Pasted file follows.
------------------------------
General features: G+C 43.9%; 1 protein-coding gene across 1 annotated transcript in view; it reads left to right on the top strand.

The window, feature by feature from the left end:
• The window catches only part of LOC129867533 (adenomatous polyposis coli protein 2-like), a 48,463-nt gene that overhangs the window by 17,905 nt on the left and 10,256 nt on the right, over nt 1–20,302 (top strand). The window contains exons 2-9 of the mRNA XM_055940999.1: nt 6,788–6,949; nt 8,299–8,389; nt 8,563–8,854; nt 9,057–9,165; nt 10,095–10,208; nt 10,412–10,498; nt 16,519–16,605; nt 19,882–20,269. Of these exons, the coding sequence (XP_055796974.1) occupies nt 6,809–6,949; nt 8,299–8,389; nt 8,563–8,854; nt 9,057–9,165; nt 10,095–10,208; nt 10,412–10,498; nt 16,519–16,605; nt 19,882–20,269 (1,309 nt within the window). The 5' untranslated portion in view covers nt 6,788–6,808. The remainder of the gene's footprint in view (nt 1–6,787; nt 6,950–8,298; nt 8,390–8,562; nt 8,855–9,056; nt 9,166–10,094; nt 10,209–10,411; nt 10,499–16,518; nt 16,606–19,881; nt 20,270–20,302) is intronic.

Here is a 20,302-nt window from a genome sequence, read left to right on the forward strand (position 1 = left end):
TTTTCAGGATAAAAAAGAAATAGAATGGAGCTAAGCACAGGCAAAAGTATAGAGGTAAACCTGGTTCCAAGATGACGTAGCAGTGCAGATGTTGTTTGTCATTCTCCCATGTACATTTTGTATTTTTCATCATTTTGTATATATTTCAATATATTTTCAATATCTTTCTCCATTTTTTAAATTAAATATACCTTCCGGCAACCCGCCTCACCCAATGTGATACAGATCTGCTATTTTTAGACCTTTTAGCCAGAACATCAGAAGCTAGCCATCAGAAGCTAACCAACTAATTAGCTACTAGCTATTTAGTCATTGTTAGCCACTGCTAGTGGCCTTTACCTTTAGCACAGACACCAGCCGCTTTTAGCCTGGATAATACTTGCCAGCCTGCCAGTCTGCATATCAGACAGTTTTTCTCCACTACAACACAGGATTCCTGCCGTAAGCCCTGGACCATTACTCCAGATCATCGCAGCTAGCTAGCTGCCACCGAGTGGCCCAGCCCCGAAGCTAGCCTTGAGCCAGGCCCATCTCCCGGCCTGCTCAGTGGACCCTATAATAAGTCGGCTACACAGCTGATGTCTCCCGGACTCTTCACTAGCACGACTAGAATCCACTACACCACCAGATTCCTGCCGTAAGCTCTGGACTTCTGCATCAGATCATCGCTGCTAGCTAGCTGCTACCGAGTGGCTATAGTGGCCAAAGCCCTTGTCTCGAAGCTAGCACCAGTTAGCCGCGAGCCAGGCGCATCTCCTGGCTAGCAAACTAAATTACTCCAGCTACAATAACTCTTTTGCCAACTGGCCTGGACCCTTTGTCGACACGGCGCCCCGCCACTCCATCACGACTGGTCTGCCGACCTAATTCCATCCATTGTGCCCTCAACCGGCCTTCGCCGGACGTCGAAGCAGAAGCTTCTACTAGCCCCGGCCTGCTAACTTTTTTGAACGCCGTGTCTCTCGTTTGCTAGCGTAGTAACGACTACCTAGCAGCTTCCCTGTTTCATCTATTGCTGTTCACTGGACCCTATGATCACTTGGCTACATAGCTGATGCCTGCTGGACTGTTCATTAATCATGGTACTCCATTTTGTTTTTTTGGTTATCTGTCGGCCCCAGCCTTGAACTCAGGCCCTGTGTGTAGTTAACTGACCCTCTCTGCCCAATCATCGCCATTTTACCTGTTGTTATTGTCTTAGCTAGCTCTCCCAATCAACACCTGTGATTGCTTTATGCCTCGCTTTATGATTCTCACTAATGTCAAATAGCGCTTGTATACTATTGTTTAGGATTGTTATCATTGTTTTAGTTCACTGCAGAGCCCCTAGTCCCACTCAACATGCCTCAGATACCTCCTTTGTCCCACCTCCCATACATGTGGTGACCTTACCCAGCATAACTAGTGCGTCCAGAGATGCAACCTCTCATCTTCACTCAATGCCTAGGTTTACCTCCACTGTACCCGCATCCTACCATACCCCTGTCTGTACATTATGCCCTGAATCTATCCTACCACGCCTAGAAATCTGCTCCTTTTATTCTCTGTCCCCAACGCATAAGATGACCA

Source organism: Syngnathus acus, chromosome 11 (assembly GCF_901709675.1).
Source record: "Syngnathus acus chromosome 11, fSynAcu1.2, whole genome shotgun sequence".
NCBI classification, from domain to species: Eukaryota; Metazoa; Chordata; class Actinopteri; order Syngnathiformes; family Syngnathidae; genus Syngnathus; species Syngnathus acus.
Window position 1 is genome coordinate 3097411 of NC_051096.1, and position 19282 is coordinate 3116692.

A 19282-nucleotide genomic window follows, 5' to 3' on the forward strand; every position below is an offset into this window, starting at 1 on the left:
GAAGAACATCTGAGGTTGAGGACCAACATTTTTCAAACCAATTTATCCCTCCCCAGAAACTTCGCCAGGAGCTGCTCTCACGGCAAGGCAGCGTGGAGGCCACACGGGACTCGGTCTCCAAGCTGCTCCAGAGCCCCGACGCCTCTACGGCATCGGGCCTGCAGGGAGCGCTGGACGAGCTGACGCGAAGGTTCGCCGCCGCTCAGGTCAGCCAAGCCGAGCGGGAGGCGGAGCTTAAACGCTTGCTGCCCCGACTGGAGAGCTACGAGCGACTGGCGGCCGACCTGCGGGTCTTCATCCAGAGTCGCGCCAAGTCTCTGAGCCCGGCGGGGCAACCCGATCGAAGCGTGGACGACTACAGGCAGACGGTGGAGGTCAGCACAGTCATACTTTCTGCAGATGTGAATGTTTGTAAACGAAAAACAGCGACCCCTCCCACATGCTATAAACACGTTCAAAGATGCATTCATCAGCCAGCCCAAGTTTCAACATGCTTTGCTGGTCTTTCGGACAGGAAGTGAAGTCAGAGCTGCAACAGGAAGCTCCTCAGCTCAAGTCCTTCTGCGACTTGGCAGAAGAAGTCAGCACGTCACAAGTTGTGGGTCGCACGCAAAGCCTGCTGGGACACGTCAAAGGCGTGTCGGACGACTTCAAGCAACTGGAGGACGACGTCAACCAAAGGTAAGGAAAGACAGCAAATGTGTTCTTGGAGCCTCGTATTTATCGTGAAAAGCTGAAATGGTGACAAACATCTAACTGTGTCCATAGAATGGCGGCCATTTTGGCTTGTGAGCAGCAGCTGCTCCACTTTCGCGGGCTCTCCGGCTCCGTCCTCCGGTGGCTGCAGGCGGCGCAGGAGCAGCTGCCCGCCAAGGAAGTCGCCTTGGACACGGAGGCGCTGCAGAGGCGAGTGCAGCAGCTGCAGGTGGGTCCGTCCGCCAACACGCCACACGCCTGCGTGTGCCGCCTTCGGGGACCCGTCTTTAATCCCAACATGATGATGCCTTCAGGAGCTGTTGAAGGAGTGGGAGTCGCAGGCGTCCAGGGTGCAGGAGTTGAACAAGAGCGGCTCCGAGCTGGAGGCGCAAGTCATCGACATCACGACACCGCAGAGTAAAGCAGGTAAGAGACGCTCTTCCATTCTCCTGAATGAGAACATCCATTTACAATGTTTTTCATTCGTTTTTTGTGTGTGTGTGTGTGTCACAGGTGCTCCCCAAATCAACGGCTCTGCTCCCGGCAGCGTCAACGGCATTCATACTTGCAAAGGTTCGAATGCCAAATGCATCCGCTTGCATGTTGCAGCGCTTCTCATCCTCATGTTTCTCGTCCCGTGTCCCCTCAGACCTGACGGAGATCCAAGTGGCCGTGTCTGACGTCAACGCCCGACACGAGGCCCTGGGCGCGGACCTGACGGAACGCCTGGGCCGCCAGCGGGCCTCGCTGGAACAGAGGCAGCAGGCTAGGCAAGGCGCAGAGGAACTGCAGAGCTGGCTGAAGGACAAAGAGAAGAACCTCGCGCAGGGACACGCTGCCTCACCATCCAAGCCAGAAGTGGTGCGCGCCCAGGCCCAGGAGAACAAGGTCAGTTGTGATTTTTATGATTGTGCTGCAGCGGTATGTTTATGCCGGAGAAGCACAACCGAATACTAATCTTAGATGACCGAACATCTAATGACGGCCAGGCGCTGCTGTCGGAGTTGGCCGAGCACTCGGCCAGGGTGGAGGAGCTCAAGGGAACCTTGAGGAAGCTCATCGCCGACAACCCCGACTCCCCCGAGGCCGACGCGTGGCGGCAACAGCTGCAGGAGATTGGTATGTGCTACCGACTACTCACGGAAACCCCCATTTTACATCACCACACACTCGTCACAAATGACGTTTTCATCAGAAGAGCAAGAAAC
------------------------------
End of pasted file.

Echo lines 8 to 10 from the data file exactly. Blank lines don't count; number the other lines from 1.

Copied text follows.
NCBI classification, from domain to species: Eukaryota; Metazoa; Chordata; class Actinopteri; order Syngnathiformes; family Syngnathidae; genus Syngnathus; species Syngnathus acus.
Window position 1 is genome coordinate 3097411 of NC_051096.1, and position 19282 is coordinate 3116692.

A 19282-nucleotide genomic window follows, 5' to 3' on the forward strand; every position below is an offset into this window, starting at 1 on the left: